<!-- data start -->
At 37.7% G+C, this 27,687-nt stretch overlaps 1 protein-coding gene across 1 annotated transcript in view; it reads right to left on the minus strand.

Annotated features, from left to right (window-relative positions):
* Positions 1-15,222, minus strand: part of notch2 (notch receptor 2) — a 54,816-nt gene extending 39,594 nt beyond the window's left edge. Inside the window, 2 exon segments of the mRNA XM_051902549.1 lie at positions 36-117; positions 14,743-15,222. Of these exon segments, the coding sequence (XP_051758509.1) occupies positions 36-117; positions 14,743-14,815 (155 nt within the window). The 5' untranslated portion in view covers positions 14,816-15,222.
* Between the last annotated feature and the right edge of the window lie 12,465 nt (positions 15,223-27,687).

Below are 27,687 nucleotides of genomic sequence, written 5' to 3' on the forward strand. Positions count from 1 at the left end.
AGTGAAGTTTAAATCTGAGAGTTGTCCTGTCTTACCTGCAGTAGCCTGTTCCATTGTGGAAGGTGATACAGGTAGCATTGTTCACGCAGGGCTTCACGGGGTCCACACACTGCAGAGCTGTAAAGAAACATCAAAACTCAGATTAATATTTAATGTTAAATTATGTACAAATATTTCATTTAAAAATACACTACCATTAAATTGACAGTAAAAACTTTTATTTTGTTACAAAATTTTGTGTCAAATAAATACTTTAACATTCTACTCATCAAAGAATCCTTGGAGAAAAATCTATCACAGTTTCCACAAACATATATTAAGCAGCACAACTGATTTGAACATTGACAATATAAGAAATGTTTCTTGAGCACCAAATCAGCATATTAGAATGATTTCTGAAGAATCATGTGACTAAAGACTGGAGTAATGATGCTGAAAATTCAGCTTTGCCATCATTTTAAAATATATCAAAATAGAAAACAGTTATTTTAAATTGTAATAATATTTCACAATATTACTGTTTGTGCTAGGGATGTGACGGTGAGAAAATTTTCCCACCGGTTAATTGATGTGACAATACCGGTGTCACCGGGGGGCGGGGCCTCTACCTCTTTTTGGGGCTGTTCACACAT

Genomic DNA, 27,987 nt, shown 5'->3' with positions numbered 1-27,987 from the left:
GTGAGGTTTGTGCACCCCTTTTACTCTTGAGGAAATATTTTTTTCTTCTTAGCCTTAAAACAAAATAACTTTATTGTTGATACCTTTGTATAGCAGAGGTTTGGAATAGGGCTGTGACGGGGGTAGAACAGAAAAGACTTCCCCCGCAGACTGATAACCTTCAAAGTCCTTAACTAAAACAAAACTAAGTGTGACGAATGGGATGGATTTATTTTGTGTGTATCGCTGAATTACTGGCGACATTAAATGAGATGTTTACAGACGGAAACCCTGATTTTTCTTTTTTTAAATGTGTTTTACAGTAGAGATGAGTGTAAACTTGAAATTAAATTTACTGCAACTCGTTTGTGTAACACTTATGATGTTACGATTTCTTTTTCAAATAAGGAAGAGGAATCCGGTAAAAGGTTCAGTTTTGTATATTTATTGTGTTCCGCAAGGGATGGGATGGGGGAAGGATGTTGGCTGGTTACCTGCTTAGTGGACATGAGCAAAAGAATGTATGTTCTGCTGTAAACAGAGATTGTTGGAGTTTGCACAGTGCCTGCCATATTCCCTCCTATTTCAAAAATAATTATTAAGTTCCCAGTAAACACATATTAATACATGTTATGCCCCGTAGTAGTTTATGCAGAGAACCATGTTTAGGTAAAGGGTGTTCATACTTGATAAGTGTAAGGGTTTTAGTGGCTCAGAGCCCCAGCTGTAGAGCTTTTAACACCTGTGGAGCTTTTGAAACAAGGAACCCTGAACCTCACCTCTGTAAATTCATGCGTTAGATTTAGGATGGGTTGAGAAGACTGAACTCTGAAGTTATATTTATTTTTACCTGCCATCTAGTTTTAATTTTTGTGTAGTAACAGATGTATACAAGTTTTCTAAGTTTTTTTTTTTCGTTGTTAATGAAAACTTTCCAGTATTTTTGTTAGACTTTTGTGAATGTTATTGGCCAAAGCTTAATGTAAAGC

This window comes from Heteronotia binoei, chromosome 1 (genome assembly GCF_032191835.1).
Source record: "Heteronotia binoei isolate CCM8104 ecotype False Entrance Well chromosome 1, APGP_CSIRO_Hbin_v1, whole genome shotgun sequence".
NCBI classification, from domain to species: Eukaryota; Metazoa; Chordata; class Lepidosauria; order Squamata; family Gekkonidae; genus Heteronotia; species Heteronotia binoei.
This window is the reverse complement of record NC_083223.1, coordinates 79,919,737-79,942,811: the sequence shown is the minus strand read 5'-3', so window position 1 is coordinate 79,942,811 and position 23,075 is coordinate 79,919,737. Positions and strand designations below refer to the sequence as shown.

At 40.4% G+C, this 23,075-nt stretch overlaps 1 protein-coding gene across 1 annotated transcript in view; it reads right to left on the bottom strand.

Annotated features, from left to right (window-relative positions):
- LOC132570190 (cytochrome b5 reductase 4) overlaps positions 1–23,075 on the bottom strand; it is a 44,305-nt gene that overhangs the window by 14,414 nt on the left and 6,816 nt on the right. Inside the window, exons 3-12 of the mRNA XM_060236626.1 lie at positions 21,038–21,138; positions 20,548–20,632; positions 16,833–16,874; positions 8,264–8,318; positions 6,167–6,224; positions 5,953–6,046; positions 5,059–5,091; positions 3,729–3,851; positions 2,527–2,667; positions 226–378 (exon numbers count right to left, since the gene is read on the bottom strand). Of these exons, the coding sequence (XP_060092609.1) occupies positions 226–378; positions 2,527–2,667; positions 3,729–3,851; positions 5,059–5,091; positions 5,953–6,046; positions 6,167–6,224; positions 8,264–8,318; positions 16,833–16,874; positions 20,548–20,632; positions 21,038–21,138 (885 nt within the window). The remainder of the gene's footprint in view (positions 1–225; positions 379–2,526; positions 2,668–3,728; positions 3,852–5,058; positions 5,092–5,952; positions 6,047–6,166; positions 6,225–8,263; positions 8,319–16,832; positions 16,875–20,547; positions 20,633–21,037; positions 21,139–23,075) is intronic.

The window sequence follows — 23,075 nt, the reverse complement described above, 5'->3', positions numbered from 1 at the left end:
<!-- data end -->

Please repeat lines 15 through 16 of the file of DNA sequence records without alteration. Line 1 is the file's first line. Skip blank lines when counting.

- LOC132570190 (cytochrome b5 reductase 4) overlaps positions 1–23,075 on the bottom strand; it is a 44,305-nt gene that overhangs the window by 14,414 nt on the left and 6,816 nt on the right. Inside the window, exons 3-12 of the mRNA XM_060236626.1 lie at positions 21,038–21,138; positions 20,548–20,632; positions 16,833–16,874; positions 8,264–8,318; positions 6,167–6,224; positions 5,953–6,046; positions 5,059–5,091; positions 3,729–3,851; positions 2,527–2,667; positions 226–378 (exon numbers count right to left, since the gene is read on the bottom strand). Of these exons, the coding sequence (XP_060092609.1) occupies positions 226–378; positions 2,527–2,667; positions 3,729–3,851; positions 5,059–5,091; positions 5,953–6,046; positions 6,167–6,224; positions 8,264–8,318; positions 16,833–16,874; positions 20,548–20,632; positions 21,038–21,138 (885 nt within the window). The remainder of the gene's footprint in view (positions 1–225; positions 379–2,526; positions 2,668–3,728; positions 3,852–5,058; positions 5,092–5,952; positions 6,047–6,166; positions 6,225–8,263; positions 8,319–16,832; positions 16,875–20,547; positions 20,633–21,037; positions 21,139–23,075) is intronic.

The window sequence follows — 23,075 nt, the reverse complement described above, 5'->3', positions numbered from 1 at the left end: